Ready to start hiring?
Dealing with hard-to-fill positions? Let us help.

Post Job

How To Manage Different Personalities

By Conor McMahon - Nov. 11, 2022
Post A Job For Free, Promote It For A Fee

There are all types of people out there, and as a supervisor of employees, you may know that this can make it challenging to manage different personalities.

When you have a team working towards certain goals, you act as the leader to keep everyone on task and hold everyone accountable. This means you need to find the right buttons to push to help your employees be the best they can be.

Although different people need to be managed in different ways, there are general strategies you can follow and tips to keep in mind to get the best results possible.

Key Takeaways:

  • Empathize with your employees and clearly state your objectives when managing different personalities.

  • Regardless of the personality, you need to nurture a positive and objective environment that focuses on progress.

  • Play to your employee’s strengths to maximize their potential.

  • Sometimes you need to be diplomatic, other times you need to be direct, regardless, be fair, and don’t take things personally.

  • Be mindful of your biases and the different cultural backgrounds of your employees.

How To Manage Different Personalities

How To Manage Different Personalities

Every personality is different, and whether you are dealing with your employees individually, or as a team, you need to be able to manage their unique traits.

To manage different personalities, you must consider the following steps:

  1. Empathize with each individual. To effectively manage people, you need to empathize with them and understand their nature. Get to know your employees and put yourself in their shoes. Consider their job responsibilities and the role they play in your organization.

    Take note of what drives them and how they handle adversity. Be curious and mindful of their personal background while maintaining professional boundaries. Empathy is the first tool you should use in managing any personality because it provides a base of understanding to build on.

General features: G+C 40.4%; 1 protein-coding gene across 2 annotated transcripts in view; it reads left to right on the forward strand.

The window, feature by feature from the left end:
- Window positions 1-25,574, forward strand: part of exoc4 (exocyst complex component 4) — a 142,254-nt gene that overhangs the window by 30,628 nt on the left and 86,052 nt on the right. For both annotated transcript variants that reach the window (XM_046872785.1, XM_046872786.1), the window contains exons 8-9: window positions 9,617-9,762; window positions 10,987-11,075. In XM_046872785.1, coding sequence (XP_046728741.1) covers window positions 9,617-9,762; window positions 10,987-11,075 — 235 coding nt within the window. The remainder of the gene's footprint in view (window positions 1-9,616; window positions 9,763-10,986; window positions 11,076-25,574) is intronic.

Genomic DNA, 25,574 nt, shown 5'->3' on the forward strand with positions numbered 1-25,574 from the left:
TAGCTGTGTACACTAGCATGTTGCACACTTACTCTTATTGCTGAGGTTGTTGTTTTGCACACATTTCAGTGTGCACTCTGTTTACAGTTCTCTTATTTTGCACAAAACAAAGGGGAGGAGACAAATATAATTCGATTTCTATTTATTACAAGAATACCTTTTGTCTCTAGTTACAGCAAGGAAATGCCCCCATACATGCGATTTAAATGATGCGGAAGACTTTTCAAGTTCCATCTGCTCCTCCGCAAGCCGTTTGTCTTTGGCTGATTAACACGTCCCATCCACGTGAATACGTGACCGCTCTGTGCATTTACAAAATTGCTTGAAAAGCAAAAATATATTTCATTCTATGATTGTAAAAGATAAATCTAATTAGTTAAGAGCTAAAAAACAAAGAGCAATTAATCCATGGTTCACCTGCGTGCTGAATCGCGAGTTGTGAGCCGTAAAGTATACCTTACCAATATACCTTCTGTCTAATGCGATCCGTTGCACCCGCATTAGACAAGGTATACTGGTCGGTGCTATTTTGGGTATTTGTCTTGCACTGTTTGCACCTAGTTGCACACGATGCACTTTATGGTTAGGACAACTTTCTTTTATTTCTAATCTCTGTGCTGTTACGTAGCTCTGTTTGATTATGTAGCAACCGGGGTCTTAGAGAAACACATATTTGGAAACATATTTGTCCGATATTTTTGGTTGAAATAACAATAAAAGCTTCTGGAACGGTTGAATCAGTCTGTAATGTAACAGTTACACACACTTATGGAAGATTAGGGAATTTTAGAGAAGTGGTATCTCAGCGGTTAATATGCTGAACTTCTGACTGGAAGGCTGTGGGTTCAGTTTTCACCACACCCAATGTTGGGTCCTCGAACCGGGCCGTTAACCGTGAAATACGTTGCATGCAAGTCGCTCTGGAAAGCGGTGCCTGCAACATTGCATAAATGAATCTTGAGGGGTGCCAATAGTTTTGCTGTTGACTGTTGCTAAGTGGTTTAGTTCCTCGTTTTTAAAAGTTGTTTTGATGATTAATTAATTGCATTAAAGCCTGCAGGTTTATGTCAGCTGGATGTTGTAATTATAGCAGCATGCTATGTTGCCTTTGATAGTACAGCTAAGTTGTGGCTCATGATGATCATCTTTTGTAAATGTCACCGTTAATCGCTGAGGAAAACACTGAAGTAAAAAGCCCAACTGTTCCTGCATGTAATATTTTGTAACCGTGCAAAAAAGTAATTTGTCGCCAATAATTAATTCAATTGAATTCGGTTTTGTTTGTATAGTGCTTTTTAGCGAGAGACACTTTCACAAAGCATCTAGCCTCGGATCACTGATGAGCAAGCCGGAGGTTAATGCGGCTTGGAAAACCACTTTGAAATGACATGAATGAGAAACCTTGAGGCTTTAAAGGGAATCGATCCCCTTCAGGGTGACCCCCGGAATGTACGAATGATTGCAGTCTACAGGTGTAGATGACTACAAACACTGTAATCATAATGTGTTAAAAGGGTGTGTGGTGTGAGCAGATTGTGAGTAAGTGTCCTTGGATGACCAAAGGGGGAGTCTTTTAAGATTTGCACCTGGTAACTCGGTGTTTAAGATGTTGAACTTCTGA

2. Clearly state and learn values, goals, and expectations. Any healthy relationship is based on an understanding of values, goals, and expectations. Regardless of the personality, you’re managing, you want to be able to agree on common ground. Be clear on what you need from your employees and give them reasons why. This is crucial as you move forward with your employees.

    You can always relate back to the values, goals, and expectations as you work through challenges. You also want to learn about the values, goals, and expectations of your employees. Knowing what drives your employees equips you with the knowledge that you can use to direct them toward your objectives. The best-case scenario is finding a way to align their values and goals with your own. In this way, you can work together to achieve a common objective.

  3. Provide clear and open channels of communication. Like understanding values, goals, and expectations, communication is important to healthy relationships. Make sure you and your employees feel comfortable with the methods of communication available.

    This is where different personalities may benefit from different styles of communication. Someone who prefers direct instructions may simply benefit from emails, while another employee may require a more personal touch with face-to-face encounters. In any case, you need to establish a clear line of communication with your employees as you work together.

  4. Nurture a positive and objective environment. As a leader you are going to have to sometimes push your team. You’ll have to provide feedback and direction. You don’t have to be a jerk about this.

    Let your employees know that your goals are to create a fair environment, one rooted in objectivity and positivity. Your position as a leader allows you to frame any challenge as an opportunity, something all types of personalities can benefit from.

  5. Focus on progress. When you manage people, you want to look ahead. Even when you need to give feedback or reprimand an employee, your job is to not get everyone stuck in the past but to move forward.

    Your company has its goals, and it’s your job to help reach those goals. Keeping everyone focused on progress helps keep the necessary momentum all workplaces need to succeed.

When you manage different personalities you learn each personality and situation is different. You will have to adjust these steps to your environment. However, to manage different personalities, these steps provide a broad framework on which you can manage almost any personality under any circumstances.

Get Started Hiring Now

Tips For Managing Different Personalities

Along with the steps above, it’s important to consider different methods and attitudes to take while managing different personalities.

Management is about having an extensive toolbox and knowing when to use the right tool.